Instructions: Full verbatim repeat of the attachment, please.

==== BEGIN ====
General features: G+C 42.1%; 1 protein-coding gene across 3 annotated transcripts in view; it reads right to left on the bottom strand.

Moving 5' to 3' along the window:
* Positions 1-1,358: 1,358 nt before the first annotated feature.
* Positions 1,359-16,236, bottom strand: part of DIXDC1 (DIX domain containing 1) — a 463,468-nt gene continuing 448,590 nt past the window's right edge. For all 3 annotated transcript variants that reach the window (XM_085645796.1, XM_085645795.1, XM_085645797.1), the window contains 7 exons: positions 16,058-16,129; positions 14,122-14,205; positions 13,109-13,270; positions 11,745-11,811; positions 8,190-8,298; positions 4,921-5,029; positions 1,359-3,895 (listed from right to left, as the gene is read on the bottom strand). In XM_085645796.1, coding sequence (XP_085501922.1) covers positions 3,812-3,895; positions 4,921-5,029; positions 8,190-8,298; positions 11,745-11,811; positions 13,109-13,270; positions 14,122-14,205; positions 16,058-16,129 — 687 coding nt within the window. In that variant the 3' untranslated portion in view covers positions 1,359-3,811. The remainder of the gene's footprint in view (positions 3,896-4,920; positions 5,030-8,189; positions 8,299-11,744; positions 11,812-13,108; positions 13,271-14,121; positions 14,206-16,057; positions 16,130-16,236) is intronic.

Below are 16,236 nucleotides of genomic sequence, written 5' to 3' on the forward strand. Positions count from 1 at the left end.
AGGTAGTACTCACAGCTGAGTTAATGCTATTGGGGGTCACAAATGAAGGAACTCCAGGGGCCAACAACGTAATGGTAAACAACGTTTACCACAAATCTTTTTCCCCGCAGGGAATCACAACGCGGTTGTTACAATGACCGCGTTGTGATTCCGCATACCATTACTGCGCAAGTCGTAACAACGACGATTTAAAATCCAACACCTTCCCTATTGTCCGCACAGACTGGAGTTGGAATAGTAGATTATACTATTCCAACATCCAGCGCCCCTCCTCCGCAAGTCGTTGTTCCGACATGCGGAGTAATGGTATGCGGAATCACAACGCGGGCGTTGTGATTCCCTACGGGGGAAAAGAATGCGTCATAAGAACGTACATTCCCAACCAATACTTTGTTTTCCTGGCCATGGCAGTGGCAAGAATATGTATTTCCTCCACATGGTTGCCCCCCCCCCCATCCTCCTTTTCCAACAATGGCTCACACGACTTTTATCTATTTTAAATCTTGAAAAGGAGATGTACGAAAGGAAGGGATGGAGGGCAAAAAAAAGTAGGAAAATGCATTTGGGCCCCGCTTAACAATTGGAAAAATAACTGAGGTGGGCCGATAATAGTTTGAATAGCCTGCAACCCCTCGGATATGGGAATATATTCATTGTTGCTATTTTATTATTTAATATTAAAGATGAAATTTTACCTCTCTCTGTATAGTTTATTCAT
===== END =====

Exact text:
General features: G+C 42.1%; 1 protein-coding gene across 3 annotated transcripts in view; it reads right to left on the bottom strand.

Moving 5' to 3' along the window:
* Positions 1-1,358: 1,358 nt before the first annotated feature.
* Positions 1,359-16,236, bottom strand: part of DIXDC1 (DIX domain containing 1) — a 463,468-nt gene continuing 448,590 nt past the window's right edge. For all 3 annotated transcript variants that reach the window (XM_085645796.1, XM_085645795.1, XM_085645797.1), the window contains 7 exons: positions 16,058-16,129; positions 14,122-14,205; positions 13,109-13,270; positions 11,745-11,811; positions 8,190-8,298; positions 4,921-5,029; positions 1,359-3,895 (listed from right to left, as the gene is read on the bottom strand). In XM_085645796.1, coding sequence (XP_085501922.1) covers positions 3,812-3,895; positions 4,921-5,029; positions 8,190-8,298; positions 11,745-11,811; positions 13,109-13,270; positions 14,122-14,205; positions 16,058-16,129 — 687 coding nt within the window. In that variant the 3' untranslated portion in view covers positions 1,359-3,811. The remainder of the gene's footprint in view (positions 3,896-4,920; positions 5,030-8,189; positions 8,299-11,744; positions 11,812-13,108; positions 13,271-14,121; positions 14,206-16,057; positions 16,130-16,236) is intronic.

Below are 16,236 nucleotides of genomic sequence, written 5' to 3' on the forward strand. Positions count from 1 at the left end.
AGGTAGTACTCACAGCTGAGTTAATGCTATTGGGGGTCACAAATGAAGGAACTCCAGGGGCCAACAACGTAATGGTAAACAACGTTTACCACAAATCTTTTTCCCCGCAGGGAATCACAACGCGGTTGTTACAATGACCGCGTTGTGATTCCGCATACCATTACTGCGCAAGTCGTAACAACGACGATTTAAAATCCAACACCTTCCCTATTGTCCGCACAGACTGGAGTTGGAATAGTAGATTATACTATTCCAACATCCAGCGCCCCTCCTCCGCAAGTCGTTGTTCCGACATGCGGAGTAATGGTATGCGGAATCACAACGCGGGCGTTGTGATTCCCTACGGGGGAAAAGAATGCGTCATAAGAACGTACATTCCCAACCAATACTTTGTTTTCCTGGCCATGGCAGTGGCAAGAATATGTATTTCCTCCACATGGTTGCCCCCCCCCCCATCCTCCTTTTCCAACAATGGCTCACACGACTTTTATCTATTTTAAATCTTGAAAAGGAGATGTACGAAAGGAAGGGATGGAGGGCAAAAAAAAGTAGGAAAATGCATTTGGGCCCCGCTTAACAATTGGAAAAATAACTGAGGTGGGCCGATAATAGTTTGAATAGCCTGCAACCCCTCGGATATGGGAATATATTCATTGTTGCTATTTTATTATTTAATATTAAAGATGAAATTTTACCTCTCTCTGTATAGTTTATTCAT